You can go ahead and use your paper dinner napkins.
That is if you can find any at all amidst shortages of paper products at most grocery stores.
Port Moody’s RibFest has been cancelled because of the COVID-19 pandemic.
The annual celebration of barbecued meat slathered with sticky sauce was scheduled for July 17 to 19 at Rocky Point Park.
Ian MacPhail, the past president of the Port Moody Rotary Club that stages the event, said with continuing recommendations from British Columbia’s chief medical officer to discourage large gatherings of people this summer so transmission of the novel coronavirus that causes COVID-19 is minimized, “it just didn’t make sense” to carry on. He said the organizing committee had hoped to hold out until June 1 at the latest to make a final decision.
“But it felt like we were pushing a rock up a hill,” MacPhail said of their earlier optimism, adding the closures and struggles of so many local businesses also made it difficult for the group to solicit their support for the event.
The cancellation will also mean fewer funds available to various community organizations and projects the Port Moody Rotary Club supports with money raised from the event.
MacPhail said last year’s RibFest collected more than $100,000 that supports the group’s community grants program, and organizations like Camp Jubilee, the Amanda Todd Foundation, Eagle Ridge Hospital, and the Summer Sundays concert series.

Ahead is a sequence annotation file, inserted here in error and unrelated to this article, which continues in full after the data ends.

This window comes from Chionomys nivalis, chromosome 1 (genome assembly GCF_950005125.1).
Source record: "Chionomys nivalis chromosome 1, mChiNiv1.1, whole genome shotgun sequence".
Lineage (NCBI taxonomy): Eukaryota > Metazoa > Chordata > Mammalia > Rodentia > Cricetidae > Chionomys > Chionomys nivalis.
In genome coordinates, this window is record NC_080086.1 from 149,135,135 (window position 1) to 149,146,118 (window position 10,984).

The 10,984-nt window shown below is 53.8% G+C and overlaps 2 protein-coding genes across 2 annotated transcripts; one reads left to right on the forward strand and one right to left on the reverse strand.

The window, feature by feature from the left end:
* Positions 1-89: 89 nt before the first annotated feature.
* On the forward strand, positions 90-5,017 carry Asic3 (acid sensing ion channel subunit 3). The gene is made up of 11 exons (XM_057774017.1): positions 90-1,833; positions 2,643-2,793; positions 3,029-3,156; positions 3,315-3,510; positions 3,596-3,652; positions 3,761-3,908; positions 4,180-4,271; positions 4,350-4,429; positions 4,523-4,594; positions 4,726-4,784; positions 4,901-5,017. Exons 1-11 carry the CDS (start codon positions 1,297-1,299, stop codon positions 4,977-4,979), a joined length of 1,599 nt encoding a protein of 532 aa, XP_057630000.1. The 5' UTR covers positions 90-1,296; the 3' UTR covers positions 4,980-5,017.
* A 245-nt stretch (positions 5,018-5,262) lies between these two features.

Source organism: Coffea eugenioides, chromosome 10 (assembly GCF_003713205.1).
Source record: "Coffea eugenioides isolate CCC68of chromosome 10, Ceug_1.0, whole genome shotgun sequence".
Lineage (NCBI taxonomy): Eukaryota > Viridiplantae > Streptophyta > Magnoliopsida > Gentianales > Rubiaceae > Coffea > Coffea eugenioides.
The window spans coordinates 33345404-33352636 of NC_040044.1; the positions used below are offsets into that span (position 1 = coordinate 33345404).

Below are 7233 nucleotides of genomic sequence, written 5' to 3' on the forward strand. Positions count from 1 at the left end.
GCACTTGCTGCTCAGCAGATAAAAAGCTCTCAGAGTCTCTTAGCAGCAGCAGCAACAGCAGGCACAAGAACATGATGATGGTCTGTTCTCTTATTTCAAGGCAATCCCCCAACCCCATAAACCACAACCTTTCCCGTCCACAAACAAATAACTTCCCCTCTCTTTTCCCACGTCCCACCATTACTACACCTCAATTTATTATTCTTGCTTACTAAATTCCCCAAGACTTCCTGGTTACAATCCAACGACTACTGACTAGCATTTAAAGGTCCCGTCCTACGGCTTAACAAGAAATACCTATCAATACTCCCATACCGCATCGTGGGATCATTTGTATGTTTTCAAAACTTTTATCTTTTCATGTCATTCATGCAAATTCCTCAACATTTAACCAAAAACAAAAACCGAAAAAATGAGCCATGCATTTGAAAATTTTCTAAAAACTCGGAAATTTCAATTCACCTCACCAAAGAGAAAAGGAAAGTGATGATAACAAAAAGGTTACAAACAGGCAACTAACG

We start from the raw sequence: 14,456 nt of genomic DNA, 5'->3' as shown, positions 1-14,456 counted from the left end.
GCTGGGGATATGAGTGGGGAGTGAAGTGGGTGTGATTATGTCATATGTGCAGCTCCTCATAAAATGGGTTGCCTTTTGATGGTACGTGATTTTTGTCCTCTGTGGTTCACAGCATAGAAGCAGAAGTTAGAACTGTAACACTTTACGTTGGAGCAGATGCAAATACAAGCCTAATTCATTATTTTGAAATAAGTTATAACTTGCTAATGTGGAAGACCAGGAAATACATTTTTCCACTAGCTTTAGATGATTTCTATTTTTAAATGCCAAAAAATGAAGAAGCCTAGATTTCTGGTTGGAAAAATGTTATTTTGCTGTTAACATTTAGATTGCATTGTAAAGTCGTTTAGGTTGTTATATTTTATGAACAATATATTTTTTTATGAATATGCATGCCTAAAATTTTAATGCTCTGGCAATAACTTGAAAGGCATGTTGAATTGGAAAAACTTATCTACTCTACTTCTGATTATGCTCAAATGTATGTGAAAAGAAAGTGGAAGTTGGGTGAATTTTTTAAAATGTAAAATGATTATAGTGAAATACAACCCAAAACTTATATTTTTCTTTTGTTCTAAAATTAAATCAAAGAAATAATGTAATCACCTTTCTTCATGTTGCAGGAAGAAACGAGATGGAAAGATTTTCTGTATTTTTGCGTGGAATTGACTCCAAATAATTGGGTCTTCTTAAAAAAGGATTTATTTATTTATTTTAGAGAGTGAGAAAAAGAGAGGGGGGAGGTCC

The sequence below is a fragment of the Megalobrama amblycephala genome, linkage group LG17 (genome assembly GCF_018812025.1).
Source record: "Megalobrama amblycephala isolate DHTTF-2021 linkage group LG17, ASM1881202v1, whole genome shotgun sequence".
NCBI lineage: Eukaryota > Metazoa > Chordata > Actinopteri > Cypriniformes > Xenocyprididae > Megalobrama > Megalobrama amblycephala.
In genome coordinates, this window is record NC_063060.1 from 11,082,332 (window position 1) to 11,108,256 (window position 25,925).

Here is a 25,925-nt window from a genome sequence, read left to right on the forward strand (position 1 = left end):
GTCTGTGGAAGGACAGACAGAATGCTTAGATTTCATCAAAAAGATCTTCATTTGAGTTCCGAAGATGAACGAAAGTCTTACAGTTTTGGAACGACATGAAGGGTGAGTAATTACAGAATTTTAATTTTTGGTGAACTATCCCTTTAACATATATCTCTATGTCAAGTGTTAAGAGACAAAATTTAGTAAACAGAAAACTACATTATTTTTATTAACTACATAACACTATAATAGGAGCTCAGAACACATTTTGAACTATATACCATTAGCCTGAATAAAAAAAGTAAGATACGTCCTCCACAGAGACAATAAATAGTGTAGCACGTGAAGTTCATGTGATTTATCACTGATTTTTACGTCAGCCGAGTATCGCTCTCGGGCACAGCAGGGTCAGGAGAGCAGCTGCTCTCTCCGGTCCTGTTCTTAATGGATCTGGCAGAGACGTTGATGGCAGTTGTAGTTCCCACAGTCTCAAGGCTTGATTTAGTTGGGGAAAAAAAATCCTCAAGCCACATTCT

“It will force us to take a hard look at where we spend money,” MacPhail said.
He added while Rotary has already committed to funding some projects, “it will mean less” for new initiatives.
A highlight of Port Moody’s summer calendar since it first started in 2015, RibFest has attracted thousands of hungry meat-eaters from around Metro Vancouver to feast on the charred offerings of some of North America’s top grillers, including Port Moody’s Rusty Johnson. The champion grillmaster made his debut at last year’s event and his food was so popular he was planning to order a new, larger grilling rig so he could make even more meat to keep up with demand.
“We wanted to come back bigger and better,” he said, adding those plans are now on hold.
MacPhail said the ever-increasing list of summer event cancellations is “surely sad.” But, he added, “It’s really important to do the best we can to limit things.”
MacPhail said RibFest will return in 2021, with July 16 to 18 already circled on his calendar.
“With an extra year of planning, we will be back better than ever,” he said.